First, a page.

D.J. Smith is the new head coach of the Ottawa Senators, the team announced on Thursday.
The 42-year-old Smith had been an assistant with the Toronto Maple Leafs for the last four seasons. Before that, his coaching career consisted of nine years in the Ontario Hockey League as an assistant with the Windsor Spitfires before moving on to the head coaching role with the Oshawa Generals where he won the 2015 Memorial Cup.
“D.J. Smith is a winner. We believe he is the best person to drive the development and success of the Ottawa Senators,” said general manager Pierre Dorion. “D.J is a great communicator and an exceptional strategist. His passionate approach, coupled with his ability to teach the game, is exactly what we were looking for throughout the process. We’re thrilled to welcome D.J. and his family to Ottawa.”
Smith replaces Marc Crawford, who took over as interim coach in March following the firing of Guy Boucher. It was three years ago that the Senators requested permission from the Maple Leafs to speak with Smith, but were denied and then moved to hire Boucher.
(This sadly squashes any chance of Patrick Roy working for Eugene Melnyk, which would have been glorious theatre.)
Others in the mix the Senators job reportedly included Troy Mann of AHL Belleville, Nate Leaman of Providence College, and in a blast from the franchise’s past, Dallas Stars assistant Rick Bowness, who was their first head coach from 1992-1995, and Pittsburgh Penguins assistant Jacques Martin, who was behind the bench from 1996-2004.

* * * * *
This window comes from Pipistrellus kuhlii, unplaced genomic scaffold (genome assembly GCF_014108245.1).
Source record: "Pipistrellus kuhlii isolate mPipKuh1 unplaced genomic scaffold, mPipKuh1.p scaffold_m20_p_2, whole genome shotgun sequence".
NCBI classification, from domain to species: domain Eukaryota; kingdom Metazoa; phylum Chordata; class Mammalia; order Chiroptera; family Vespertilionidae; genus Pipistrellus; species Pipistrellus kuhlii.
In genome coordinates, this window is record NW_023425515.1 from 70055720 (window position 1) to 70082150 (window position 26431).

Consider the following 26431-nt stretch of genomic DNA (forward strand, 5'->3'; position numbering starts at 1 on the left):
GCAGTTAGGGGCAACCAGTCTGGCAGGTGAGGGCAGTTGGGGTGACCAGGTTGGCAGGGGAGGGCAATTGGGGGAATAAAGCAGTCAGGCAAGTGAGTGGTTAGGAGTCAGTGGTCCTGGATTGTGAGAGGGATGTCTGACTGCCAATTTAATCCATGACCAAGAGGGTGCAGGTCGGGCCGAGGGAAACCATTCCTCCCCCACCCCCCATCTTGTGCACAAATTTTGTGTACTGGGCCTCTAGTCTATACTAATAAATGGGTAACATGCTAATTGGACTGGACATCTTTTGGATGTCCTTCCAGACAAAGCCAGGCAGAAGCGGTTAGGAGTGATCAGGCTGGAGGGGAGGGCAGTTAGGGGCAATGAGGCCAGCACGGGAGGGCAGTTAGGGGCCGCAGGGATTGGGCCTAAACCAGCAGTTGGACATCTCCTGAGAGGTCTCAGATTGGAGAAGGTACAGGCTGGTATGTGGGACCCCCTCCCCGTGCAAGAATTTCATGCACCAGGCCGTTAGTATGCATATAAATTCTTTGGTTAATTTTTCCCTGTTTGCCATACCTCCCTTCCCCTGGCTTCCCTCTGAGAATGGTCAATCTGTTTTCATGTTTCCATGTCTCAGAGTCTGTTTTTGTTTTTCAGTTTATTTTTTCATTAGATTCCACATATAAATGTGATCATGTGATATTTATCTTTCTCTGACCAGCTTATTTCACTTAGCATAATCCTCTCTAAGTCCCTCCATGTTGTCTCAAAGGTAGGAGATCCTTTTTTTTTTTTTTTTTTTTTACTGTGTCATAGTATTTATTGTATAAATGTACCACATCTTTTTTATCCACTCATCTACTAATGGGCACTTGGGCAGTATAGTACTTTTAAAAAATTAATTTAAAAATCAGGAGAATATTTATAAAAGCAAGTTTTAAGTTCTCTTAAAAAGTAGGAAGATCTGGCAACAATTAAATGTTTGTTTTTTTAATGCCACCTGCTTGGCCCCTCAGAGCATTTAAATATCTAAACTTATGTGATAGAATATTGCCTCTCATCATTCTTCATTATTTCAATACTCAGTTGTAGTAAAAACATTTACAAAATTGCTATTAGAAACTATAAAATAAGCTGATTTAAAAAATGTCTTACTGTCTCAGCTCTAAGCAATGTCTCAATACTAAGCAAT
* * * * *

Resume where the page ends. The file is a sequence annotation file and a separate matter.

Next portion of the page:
As Behind the Benches notes, one of Smith’s areas that he oversaw with the Maple Leafs was the penalty kill, which was a major Achilles’ heel in their seven-game Round 1 defeat to the Boston Bruins, checking in at a 56.3% success rate. During the regular season, the PK has dropped off slightly over the last three seasons going from 82.5% to 81.4% to 79.9% in 2018-19. While that number has gone down, his other responsibility, defense, has seen shots allowed rise from 31.9 per game in 2016-17 to 33.4 per game this past season.
Dorion is hoping that a youthful coach, who was handed a three-year deal, can mesh well with what will be a youthful roster of developing pieces like Drake Batherson, Logan Brown, Brady Tkachuk, and Thomas Chabot, among others.
Smith certainly has his backers around the NHL as he earned 8.3% of the vote among players in the NHLPA’s annual poll in 2017-18 asking which assistant would make the best head coach.